Although I don't know too many other people who share my love of comics, the DM from my D&D game is a die-hard Ghost Rider devotee. Therefore, I was pleased to break the news of the new Essential Ghost Rider to him last month. He was certainly intrigued at the prospect of reading the earliest 28 or so appearances of Johnny Blaze for a mere $17, although he would have preferred a similar collection of Dan Ketch, the second brash biker to don the mantle of the Ghost Rider (The Blaze-Ketch debate does seem like one of the more one-sided arguments in geekdom, certainly more so than your Kirk-Picard or Joel-Mike disputes). Once again I'm forced to assume that the book's arrival was dictated by Hollywood, having been meant to coincide with the now-postponed Nic Cage movie, as is standard procedure (although I will gladly eat those words in my upcoming Essential Spider-Man 7 review), but fortunately the Essential is here to stay. And so my friend and I, the aficionado and the neophyte, obtained our copies and settled down to enjoy them at the same time. I had hoped that our experiences could have been equally satisfactory, but it is my sad duty to report that it was not the case.
In 1972, seasoned Marvel scribe Gary Friedrich ostensibly created the Ghost Rider for the purpose of wedding two of the hottest fads at the time: motorcycling and Satanism. In the premiere issue, orphaned stunt cyclist Johnny Blaze learns that his beloved adoptive father, Craig "Crash" Simpson, has been diagnosed with terminal cancer and given one month to live. And so, doing what any rational human being would do in a similar situation, Johnny conjures up Satan and deals his soul for the cure. Optimistic after hearing the Dark Prince's promise that Crash will not die of cancer, Johnny gets to enjoy his business transaction for three more weeks until Crash perishes in a motorcycle accident (Man, if you can't trust the Devil...). So naturally ol' Scratch shows up to collect his prize and transform Blaze into a servant of the Inferno, but the blasphemous process is halted halfway by the intervention of Roxanne, Johnny's foster sister and burgeoning love interest. Consigned to an existence as a quasi-demonic entity fighting against the foul machinations of Hell, Blaze pledges to serve the forces of good with his powers borne from the touch of ultimate evil. From then on, the streets of the Marvel Universe would be haunted by the Ghost Rider, a hard-bitten hero with a serious chip and a fiery skull on his shoulders.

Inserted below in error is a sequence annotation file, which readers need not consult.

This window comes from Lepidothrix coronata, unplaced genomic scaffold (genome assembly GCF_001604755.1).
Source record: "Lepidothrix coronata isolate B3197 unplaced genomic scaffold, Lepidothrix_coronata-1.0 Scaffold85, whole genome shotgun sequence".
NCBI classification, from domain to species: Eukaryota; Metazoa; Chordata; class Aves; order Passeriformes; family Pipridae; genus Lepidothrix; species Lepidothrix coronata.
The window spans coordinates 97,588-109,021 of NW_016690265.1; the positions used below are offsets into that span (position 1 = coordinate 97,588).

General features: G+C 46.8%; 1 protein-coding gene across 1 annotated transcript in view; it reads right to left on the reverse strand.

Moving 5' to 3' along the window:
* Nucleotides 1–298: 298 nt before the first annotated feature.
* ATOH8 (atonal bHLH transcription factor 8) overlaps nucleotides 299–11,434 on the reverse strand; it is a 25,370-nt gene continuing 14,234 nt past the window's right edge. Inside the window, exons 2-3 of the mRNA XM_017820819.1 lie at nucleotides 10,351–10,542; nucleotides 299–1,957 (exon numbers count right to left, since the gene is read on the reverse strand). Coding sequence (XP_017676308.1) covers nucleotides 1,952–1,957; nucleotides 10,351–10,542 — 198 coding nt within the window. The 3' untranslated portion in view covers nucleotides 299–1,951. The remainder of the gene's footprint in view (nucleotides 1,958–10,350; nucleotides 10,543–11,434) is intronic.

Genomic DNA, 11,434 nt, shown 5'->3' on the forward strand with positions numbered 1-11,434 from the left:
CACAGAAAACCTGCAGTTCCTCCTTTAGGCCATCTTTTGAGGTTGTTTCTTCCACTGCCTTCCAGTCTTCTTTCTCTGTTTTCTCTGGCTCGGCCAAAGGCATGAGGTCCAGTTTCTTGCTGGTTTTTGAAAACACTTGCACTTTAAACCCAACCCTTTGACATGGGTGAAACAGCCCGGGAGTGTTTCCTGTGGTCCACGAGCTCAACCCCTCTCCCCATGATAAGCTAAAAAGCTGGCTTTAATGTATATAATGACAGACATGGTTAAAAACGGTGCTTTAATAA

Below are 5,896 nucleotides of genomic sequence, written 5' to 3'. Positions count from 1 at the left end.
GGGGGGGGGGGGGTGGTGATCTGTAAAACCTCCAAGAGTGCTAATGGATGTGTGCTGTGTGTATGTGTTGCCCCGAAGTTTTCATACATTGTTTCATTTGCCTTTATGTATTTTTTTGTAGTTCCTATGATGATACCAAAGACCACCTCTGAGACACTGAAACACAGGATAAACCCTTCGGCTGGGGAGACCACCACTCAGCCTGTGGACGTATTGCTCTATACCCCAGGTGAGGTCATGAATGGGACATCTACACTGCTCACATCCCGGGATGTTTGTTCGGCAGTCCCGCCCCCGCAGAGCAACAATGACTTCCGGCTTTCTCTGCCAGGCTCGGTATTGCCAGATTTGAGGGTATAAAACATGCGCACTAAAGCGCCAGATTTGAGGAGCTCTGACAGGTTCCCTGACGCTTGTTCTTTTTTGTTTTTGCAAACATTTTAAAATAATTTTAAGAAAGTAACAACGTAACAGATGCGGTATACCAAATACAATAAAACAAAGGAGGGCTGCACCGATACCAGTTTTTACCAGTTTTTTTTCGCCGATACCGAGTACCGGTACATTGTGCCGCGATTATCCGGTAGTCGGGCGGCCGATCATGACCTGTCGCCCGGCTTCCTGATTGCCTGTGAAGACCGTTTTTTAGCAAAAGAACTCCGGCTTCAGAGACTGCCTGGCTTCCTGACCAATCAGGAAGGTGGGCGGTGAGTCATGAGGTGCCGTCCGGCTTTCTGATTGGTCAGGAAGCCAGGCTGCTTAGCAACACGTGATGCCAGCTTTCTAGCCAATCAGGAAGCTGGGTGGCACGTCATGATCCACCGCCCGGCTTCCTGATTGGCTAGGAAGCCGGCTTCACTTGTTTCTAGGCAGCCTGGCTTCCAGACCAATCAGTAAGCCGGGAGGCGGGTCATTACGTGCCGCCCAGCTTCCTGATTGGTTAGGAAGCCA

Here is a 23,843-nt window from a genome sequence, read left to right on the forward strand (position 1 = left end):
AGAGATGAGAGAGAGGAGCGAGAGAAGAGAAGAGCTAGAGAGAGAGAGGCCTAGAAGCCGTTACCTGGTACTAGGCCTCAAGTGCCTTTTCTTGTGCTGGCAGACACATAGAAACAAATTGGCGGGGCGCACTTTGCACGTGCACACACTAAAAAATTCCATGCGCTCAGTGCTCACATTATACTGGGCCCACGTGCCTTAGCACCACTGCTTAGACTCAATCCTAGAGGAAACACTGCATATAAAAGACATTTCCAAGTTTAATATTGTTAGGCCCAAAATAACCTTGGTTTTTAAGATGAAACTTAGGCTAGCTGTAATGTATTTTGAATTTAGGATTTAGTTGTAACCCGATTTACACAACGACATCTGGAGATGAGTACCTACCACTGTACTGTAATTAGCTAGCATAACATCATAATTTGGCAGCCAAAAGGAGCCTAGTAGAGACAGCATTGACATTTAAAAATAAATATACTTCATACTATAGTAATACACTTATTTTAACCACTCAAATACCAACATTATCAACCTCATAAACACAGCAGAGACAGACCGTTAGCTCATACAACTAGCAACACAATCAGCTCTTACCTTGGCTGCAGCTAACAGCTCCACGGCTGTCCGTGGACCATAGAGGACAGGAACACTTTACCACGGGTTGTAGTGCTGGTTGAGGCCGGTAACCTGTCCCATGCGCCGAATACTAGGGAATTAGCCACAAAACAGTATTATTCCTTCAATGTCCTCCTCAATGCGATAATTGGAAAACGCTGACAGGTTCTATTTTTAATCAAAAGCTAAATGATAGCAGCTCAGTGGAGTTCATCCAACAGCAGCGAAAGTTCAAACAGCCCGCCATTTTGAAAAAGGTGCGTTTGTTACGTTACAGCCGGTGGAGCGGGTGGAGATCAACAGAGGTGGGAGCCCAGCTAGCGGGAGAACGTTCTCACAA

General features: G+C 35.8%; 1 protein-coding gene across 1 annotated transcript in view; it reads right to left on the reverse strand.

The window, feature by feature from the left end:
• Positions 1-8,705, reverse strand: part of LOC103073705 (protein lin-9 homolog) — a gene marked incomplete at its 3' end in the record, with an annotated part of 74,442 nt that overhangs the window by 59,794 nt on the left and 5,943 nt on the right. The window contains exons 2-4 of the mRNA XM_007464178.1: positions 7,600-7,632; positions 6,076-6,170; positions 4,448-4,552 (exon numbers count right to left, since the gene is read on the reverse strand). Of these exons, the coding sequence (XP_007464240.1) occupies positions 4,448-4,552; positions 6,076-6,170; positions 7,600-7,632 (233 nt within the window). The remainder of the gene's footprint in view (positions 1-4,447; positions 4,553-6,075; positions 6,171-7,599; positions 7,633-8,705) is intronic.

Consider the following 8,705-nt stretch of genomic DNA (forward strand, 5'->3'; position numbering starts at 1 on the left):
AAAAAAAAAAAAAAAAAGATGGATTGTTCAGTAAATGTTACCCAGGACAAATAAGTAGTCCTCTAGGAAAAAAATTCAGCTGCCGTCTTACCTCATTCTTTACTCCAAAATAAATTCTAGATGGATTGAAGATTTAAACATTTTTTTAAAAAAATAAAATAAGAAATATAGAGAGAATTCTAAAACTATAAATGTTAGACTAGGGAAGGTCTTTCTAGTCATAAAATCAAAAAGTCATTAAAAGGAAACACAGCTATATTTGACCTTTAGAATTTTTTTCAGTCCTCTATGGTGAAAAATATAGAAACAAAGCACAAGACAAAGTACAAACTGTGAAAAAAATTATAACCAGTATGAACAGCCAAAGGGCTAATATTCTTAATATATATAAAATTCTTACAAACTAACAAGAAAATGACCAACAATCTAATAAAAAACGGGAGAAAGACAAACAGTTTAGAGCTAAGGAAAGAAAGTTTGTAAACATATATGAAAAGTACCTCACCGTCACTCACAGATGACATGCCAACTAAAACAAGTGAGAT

As Ghost Rider hits the road for the first time, he meets plenty of colorful new friends and foes. Foremost among his early rogues' gallery is the Witch-Woman (just try to keep that Eagles' song out of your head), a young Native American college student who becomes Satan's catspaw thanks to her cultist roommate. Despite many early appearances, she drops off the radar rather quickly which is a shame. I felt she served as a cathartic example of what Johnny would have become had the Devil got his way. The Orb returns after his tussle with GR and Spider-Man in Marvel Team-Up #15 and leads Blaze on a manic chase across L.A.'s Ventura Highway (just try to keep that America song out of your head). By the way, neither the Team-Up issue nor Johnny's oft-mentioned Marvel Two-in-One appearance are included in this volume; you'll have to scare up the first Essentials of both series for those stories. Blaze also befriends Daredevil's former enemy the Stunt-Master (They both like motorcycles and live in Southern California so why can't they get along?), then he leads a small cadre of bikers in repulsing the Hulk (no, seriously), and later becomes the final opponent ever to face the WWI hero Phantom Eagle (because WWII heroes just sell more comic books). Lastly, Johnny finds a powerful albeit unlikely ally against the schemes of Satan with Daimon Hellstrom, the self-styled Son of Satan (You just couldn't lose money on a Satan story during the Nixon administration, could you? The nation must have been Satan-crazy!).